H oward Hodgkin, whose personal collection features in an auction in London on 24 October, redefined the way in which we look at the world; he developed a personal pictorial language that speaks of interactions and emotions.
HOWARD HODGKIN'S HOME IN LONDON
Just as his eye for the exceptional resonates through his paintings, his ability to identify the extraordinary in unexpected places was deployed in his incessant hunt for art and objects of exquisite beauty. While each of his paintings evokes his response to a very particular place, person or situation, the items he surrounded himself with in his home offer a personal portrait of their owner, one of the greatest artists of our time. The kaleidoscope of objects he so carefully drew together takes us behind his paintings and casts new light on his aesthetic innovations, revealing what inspired him and what he held close.
The objects with which he was surrounded reflected his passions, influences and interests and nourished his paintings. As items were purchased he would find a space for them, move them around and then finally settle on a place he felt they should stay, according to the other objects around them, creating dynamic visual dialogues. Objects from Italy to India, which suggest a modern day grand tour, were displayed side by side, heightened by the jewel-like tones with which the walls of his London home were painted. Spanning art history through time and geography, they offer a vivid revelation of his private world in all its intense and exhilarating glory.
HOWARD HODGKIN, BEDROOM, 1960-1. ESTIMATE £250,000-350,000.
Howard did not keep his own work as he said they got in the way of new work, though he did keep two paintings from his debut show at the ICA in 1962, Bedroom and Travelling. “I have absolutely no desire to collect my own work, but do have what with age seems an almost unquenchable thirst for acquiring other things to look at,” Howard stated. “I think of collecting as a sort of virus really, and I was infected… It is an addiction”. So much so that he kept auction catalogues and a tape measure by his bed, marking things that he fell in love with.
Speaking of the forthcoming sale, his partner Antony Peattie said: “Howard liked the idea of a sale after his death. The objects have served their purpose to him, they were what he called his ‘Must Haves’ that, in some mysterious way, fed his work. But now they amplify his absence. After he died the house was so sad: all these objects remained in place but, after 33 years that we spent together, everything had changed. The sale represents a personal portrait of Howard. And it will enable his executors to fulfil his wishes."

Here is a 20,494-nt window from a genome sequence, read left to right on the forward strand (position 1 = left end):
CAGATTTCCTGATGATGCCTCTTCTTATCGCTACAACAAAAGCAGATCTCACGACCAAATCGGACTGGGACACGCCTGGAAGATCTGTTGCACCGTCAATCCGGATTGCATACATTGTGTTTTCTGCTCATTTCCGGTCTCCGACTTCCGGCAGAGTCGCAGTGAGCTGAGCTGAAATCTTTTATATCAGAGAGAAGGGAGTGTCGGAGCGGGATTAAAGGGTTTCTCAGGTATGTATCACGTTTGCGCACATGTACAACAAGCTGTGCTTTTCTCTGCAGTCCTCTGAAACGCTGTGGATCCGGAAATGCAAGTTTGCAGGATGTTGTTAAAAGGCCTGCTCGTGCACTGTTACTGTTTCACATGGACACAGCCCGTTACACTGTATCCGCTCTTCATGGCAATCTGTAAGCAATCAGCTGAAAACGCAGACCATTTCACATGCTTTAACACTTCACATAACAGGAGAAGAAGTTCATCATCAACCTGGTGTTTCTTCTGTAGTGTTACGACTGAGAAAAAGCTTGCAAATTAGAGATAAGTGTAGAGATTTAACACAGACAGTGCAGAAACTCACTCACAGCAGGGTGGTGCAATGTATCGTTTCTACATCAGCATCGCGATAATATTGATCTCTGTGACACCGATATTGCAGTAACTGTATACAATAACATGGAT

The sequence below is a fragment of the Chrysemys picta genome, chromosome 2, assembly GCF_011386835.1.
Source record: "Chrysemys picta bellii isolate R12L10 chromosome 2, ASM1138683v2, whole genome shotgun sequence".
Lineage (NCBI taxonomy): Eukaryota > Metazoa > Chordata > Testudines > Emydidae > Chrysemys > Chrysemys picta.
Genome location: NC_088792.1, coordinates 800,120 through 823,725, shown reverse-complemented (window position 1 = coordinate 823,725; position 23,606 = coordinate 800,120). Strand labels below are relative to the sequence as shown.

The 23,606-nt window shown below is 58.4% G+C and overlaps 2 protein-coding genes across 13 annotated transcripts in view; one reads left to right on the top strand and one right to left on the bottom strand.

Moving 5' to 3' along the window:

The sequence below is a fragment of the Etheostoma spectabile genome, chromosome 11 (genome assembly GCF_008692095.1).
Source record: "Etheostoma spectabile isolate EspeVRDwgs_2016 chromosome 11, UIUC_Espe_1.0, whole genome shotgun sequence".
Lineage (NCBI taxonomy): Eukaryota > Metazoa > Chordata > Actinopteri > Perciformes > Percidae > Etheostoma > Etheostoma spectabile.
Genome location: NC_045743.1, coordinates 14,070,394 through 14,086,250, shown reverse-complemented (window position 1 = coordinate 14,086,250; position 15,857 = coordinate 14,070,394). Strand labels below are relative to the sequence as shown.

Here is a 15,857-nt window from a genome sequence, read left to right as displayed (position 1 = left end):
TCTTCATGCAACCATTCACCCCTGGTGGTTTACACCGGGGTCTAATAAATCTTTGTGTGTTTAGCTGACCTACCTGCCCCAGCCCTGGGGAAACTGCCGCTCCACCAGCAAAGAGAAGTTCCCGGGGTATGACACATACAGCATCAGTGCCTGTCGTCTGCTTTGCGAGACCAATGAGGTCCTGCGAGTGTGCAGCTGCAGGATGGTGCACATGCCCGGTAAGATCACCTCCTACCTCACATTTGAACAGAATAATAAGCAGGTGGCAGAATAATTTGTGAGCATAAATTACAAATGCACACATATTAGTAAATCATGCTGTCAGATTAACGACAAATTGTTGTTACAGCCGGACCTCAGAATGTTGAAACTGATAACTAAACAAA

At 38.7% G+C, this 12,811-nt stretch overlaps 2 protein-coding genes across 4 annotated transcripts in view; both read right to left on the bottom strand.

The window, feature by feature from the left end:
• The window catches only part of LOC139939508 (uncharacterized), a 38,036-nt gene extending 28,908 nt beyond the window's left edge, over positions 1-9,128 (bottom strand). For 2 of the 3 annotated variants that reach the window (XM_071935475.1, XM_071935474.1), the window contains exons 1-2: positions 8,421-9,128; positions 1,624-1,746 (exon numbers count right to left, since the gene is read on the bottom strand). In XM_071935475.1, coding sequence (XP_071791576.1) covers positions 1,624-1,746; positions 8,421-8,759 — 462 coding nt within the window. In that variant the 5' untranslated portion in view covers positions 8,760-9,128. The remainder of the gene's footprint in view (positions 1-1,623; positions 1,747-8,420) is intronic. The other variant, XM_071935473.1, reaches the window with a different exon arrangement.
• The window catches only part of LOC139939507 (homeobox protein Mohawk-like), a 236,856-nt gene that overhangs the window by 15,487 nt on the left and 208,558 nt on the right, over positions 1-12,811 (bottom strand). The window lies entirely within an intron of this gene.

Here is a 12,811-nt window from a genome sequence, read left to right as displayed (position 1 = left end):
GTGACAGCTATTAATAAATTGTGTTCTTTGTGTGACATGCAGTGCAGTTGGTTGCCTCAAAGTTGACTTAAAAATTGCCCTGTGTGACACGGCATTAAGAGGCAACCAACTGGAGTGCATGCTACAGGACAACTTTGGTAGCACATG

PATRICK CAULFIELD, R.A., SWEET BOWL, 1966. ESTIMATE £300,000–500,000.
His friendships are powerfully represented in his personal collection by the works of fellow artists with whom he was particularly close and, crucially, those whose art he respected and admired. He once described Patrick Caulfield as “the closest I ever came to having a painter-colleague”, and it is significant that one of Caulfield’s most important still life paintings should end up in his collection. Painted in 1966, Sweet Bowl reveals Caulfield’s heightened awareness of both colour and space, an interest that he clearly shared with Hodgkin.
(LEFT) BHUPEN KHAKHAR, DE-LUXE TAILORS, 1972. ESTIMATE £250,000–350,000; (RIGHT) BHUPEN KHAKHAR AND HOWARD HODGKIN IN HODGKIN'S GARDEN IN WILTSHIRE, CIRCA 1982. PHOTO BY ANTHONY STOKES, COURTESY ANTHONY STOKES.
The presence of two works by Bhupen Khakhar in the collection is also the result of a long and storied friendship between the two artists. De-Luxe Tailors, 1972 (Estimate £250,000–350,000) which featured prominently in the recent Tate retrospective of Khakhar’s work, epitomises the artist’s early style and is a signature work from this period. Hodgkin was in many ways his mentor and in some ways his liberator. Hosting Khakhar in England at various times in the late 1970s, finding him teaching positions and advocating for his works with galleries and museums, Hodgkin helped Khakhar to expand his horizons: his art seemed to become freer, looser, funnier and unflinchingly honest. It was Howard Hodgkin’s friendship and encouragement that may have sparked Khakhar’s recognition as one of India’s greatest 20th century artists.
HOWARD HODGKIN'S HOME IN LONDON